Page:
generic timer high-order function in OCaml

I am trying to implement a generic timer function in OCaml which will take as input a function of arbitrary arity and return type 'r and returns a function with:

• the same arity and types of input parameters , and
• return type `float * 'r` where the float would be a metric of the time spent in the function (e.g. reported by `Sys.time()`)

The problem is I can't implement it in such a way that it can handle functions of any arity. E.g. the following code:

```let timer f =
let timerf x y =
let t0 = Sys.time ()
in let result = f x y
in let diff = Sys.time() -. t0
in diff, result
in timerf
```

works only with functions of input arity 2. It is not obvious to me how to generalize it to handle functions of any arity. I was hoping the partial function applications would somehow magically solve the conundrum but I can't get it to work.

-

I understand your intention of making a timer function with arbitrary arity. But you cannot do it in an easy way in OCaml.

Moreover, a timer function with only one param is enough for use in practice:

``````let timer f x =
let t0 = Sys.time()
in let result = f x
in let diff = Sys.time() -. t0
in diff, result
``````

Since any function `g` with any arity can be passed to `timer` easily by:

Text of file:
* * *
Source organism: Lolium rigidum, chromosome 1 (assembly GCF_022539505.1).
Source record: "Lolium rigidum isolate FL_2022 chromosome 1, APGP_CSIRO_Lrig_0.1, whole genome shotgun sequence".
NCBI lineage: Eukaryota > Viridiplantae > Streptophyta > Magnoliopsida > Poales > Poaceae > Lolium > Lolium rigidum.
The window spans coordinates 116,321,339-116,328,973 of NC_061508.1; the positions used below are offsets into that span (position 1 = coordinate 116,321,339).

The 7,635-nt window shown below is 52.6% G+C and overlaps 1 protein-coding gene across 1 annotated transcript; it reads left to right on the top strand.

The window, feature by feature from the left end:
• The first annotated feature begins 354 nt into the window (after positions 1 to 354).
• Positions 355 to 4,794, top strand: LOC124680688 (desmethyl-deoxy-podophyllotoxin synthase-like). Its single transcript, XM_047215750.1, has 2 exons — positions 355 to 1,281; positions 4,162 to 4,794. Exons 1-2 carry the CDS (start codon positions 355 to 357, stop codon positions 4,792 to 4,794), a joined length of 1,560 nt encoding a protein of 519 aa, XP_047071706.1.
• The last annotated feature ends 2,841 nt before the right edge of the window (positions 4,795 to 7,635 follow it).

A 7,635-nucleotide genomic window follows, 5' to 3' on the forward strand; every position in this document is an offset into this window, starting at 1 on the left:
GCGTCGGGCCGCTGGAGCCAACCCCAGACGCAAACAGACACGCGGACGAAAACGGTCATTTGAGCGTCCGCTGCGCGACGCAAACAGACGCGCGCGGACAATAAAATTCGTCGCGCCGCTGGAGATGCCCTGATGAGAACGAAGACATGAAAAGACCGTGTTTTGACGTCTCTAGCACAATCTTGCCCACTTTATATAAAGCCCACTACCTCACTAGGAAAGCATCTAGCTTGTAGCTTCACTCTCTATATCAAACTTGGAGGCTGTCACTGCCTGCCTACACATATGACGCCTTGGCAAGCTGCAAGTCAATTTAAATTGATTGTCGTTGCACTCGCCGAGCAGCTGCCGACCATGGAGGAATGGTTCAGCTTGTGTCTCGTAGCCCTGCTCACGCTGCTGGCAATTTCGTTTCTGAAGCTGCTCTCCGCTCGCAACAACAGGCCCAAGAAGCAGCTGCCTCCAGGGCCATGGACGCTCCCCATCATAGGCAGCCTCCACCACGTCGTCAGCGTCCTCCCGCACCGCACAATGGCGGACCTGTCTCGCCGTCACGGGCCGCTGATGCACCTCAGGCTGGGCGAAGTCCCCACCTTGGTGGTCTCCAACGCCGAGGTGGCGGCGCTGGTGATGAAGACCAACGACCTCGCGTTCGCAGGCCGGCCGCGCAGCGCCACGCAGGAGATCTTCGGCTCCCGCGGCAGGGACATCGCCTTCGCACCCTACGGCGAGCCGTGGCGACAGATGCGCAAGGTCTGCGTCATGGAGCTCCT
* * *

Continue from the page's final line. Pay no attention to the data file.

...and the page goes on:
``````let diff, result = timer (fun () -> g x1 x2 x3 ... xN) ()
``````

or better by using partial application (as suggested by @Andreas):

``````let diff, result = timer (g x1 x2 x3 ... xN-1) xN
``````
-
If you know that the function doesn't do anything interesting when partially applied (like most functions) then you don't even need the abstraction. It is sufficient to call `timer (g x1 x2 ... xN-1) xN`. – Andreas Rossberg Apr 5 '12 at 14:54

A remark on pad's solution that was too verbose to fit a comment.

In practice I found it was a better design to enforce `f : unit -> 'a` by passing `()` instead of a delayed argument.

``````let timer f =
let t0 = Sys.time() in
let result = f () in
let t1 = Sys.time() in
t1 -. t0, result
``````

The reason why is that I tend to use the following pattern quite often:

``````let fun_to_test = match some_configuration with ... in
timer fun_to_test
``````

pad's design, which is more appealing at first because more general, encourages you to instead write:

``````let fun_to_test, arg = match some_configuration with .... in
timer fun_to_test arg
``````

The problem with this choice is that it seems fine at first, and after adding a few options you encounter a case where the arguments to the different functions to test are not of the same type. And you have a type error. Example of wrong code:

``````let fun_to_test, arg =
if Random.bool ()
then (foo, 3)
else (bar, 3.2)
in timer fun_to_test arg
``````

By forcing a closure with parameters pre-passed, I get "an existential type" for free here: the type of the last function argument does not appear in the type of `timer` application. I found this to be better in practice.

Of course, you can also delay the full call and use `()` as argument in pad's design. But I prefer a choice that forces me to do this, because otherwise I'm too tempted not to do it, and I pay it later.

-
my experience seconds this – ygrek Apr 5 '12 at 14:58